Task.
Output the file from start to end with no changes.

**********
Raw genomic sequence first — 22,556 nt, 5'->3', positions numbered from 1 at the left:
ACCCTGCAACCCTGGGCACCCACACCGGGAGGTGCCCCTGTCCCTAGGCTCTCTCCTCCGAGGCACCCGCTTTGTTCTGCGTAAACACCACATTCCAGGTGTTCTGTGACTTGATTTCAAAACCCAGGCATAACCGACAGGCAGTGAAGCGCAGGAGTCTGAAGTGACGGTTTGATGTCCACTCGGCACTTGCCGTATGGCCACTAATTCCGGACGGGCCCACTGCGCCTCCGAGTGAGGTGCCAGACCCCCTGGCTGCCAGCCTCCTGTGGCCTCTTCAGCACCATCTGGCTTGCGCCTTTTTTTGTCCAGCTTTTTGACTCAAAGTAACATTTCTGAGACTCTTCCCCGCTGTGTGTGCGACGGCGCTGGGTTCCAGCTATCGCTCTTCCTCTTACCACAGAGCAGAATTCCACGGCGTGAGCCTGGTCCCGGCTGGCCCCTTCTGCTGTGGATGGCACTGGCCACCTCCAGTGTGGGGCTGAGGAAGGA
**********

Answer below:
Raw genomic sequence first — 22,556 nt, 5'->3', positions numbered from 1 at the left:
ACCCTGCAACCCTGGGCACCCACACCGGGAGGTGCCCCTGTCCCTAGGCTCTCTCCTCCGAGGCACCCGCTTTGTTCTGCGTAAACACCACATTCCAGGTGTTCTGTGACTTGATTTCAAAACCCAGGCATAACCGACAGGCAGTGAAGCGCAGGAGTCTGAAGTGACGGTTTGATGTCCACTCGGCACTTGCCGTATGGCCACTAATTCCGGACGGGCCCACTGCGCCTCCGAGTGAGGTGCCAGACCCCCTGGCTGCCAGCCTCCTGTGGCCTCTTCAGCACCATCTGGCTTGCGCCTTTTTTTGTCCAGCTTTTTGACTCAAAGTAACATTTCTGAGACTCTTCCCCGCTGTGTGTGCGACGGCGCTGGGTTCCAGCTATCGCTCTTCCTCTTACCACAGAGCAGAATTCCACGGCGTGAGCCTGGTCCCGGCTGGCCCCTTCTGCTGTGGATGGCACTGGCCACCTCCAGTGTGGGGCTGAGGAAGGA